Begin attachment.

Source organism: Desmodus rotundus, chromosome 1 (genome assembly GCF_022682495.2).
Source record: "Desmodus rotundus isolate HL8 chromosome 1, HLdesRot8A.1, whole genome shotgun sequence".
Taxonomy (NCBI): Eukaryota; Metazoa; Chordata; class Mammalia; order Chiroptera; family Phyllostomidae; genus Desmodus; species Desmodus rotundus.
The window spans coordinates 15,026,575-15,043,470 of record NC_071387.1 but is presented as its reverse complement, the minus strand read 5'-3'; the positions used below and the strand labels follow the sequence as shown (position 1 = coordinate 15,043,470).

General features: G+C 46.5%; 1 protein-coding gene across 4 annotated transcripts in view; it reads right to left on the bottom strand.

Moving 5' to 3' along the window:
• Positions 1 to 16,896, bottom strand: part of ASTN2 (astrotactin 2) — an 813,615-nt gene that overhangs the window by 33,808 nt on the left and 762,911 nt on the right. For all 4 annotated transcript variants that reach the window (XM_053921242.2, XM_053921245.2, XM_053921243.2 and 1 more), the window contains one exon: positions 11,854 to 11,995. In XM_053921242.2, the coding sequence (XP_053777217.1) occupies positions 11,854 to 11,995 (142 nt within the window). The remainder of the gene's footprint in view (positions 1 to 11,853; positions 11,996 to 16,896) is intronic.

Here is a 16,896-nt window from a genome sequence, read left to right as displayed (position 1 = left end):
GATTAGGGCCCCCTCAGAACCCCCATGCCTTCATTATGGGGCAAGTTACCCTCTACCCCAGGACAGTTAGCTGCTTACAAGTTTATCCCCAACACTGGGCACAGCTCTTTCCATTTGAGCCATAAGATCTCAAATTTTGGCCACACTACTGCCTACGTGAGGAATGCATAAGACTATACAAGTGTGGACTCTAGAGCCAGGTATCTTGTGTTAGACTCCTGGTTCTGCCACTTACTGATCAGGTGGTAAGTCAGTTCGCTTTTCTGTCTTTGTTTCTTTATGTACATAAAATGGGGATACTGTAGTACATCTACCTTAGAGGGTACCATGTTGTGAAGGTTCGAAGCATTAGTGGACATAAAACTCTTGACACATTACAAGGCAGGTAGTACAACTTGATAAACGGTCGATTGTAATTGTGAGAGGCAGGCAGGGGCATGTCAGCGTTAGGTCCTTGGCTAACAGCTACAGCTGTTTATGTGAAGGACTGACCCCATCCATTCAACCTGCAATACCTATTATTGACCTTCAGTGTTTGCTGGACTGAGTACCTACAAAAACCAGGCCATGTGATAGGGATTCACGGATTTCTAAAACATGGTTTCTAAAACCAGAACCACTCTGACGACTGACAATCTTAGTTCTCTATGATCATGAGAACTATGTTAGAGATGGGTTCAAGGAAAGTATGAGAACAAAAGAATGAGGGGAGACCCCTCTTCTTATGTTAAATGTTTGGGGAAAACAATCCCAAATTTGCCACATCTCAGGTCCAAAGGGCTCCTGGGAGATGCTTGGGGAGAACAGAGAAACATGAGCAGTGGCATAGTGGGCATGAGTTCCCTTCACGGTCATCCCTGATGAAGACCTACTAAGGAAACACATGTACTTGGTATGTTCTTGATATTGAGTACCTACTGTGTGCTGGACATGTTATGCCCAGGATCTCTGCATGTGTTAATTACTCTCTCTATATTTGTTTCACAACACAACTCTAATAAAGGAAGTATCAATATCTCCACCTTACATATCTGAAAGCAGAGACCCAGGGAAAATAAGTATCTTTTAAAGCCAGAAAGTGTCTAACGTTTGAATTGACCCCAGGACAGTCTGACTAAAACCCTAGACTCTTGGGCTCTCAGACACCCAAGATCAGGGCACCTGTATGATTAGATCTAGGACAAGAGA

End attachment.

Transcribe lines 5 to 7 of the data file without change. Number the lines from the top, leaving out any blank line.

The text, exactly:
General features: G+C 46.5%; 1 protein-coding gene across 4 annotated transcripts in view; it reads right to left on the bottom strand.

Moving 5' to 3' along the window:
• Positions 1 to 16,896, bottom strand: part of ASTN2 (astrotactin 2) — an 813,615-nt gene that overhangs the window by 33,808 nt on the left and 762,911 nt on the right. For all 4 annotated transcript variants that reach the window (XM_053921242.2, XM_053921245.2, XM_053921243.2 and 1 more), the window contains one exon: positions 11,854 to 11,995. In XM_053921242.2, the coding sequence (XP_053777217.1) occupies positions 11,854 to 11,995 (142 nt within the window). The remainder of the gene's footprint in view (positions 1 to 11,853; positions 11,996 to 16,896) is intronic.